For anyone that follows me on Twitter, Facebook, or this blog knows my love for my Moultrie Trail Cameras. I have used their cameras for years and managed to get some great pictures. One of the best parts of Moultrie is their products and customers service are impeccable. Not to mention, their products are the driving force behind the majority of the pictures used on Trail Cam Tuesday. 

With all that being said, it should not be any surprise that I am also huge fan of Moultrie’s Total Game Management Podcast. I was lucky enough to interview Boyd Barnett of Moultrie's TGM Podcast about the show. As a bonus article, I also got a short interview with Boyd and his co-host Gene Matchen about themselves. 

Stay tuned this week for these interviews, Trail Cam Tuesday, 
and contest to wrap up the week.

Wednesday, May 2, 2012

The Will to Hunt LIVE!


My good buddy Will, who I spoke a few weeks ago with Harness for Hunters, is starting a new segment on his blog, The Will to Hunt. This segment is The Will to Hunt Live. It is a live group video chat based around Will interviewing the main guest. This week's special guest will be Michael Lee of Backwoods Life. The show kicks off at 9:00 PM EST, tonight, May 2, 2012. I know I will be there catching the show. If you would like to hear more from Will or Michael, make sure to tune in here!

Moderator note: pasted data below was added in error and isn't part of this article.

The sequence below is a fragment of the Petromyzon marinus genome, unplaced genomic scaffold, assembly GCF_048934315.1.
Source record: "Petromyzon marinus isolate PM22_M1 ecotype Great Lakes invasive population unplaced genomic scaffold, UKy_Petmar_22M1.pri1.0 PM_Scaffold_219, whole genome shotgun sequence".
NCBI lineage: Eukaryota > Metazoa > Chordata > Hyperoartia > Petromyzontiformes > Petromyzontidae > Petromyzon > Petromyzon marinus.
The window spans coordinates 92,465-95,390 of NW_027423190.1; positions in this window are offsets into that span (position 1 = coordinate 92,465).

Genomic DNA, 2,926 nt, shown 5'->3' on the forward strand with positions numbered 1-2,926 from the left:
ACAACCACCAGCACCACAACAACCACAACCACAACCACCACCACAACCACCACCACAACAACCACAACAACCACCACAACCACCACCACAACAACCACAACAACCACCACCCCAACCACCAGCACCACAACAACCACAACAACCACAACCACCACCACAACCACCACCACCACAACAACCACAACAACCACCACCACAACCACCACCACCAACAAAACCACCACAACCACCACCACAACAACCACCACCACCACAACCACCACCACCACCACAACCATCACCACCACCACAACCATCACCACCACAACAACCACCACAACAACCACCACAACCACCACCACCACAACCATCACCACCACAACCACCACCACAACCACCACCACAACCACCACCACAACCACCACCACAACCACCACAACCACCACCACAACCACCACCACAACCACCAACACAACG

Tuesday, May 1, 2012

Trail Cam Tuesday - May 1, 2012

Normally this time of year you'd expect to being seeing trail cam shots of turkeys. As much as I wish this was the case, it is not. They seem to be a little camera shy this year than last. But no worries, if I can't get some great shots, I'll at least get some funny ones. This collage of pictures isn't anything new to people that have deer and raccoons frequenting the same area, but it is still really funny. The raccoons seems to be infringing on these does turf a little to much and then the deer react.


And of course what would a Trail Cam Tuesday be without a bear sighting...


Wednesday, April 25, 2012

10 Ways to Know...

... that it is going to be an interesting opening morning of Spring Gobbler Season.

10. In checking the weather for opening day you see that your hunting location is listed in a Winter Weather Advisory, listing 8" to 12" of heavy wet snow.

9. Going into to opening morning, you know you only have roughly an hour and a half to hunt before you have to leave for class.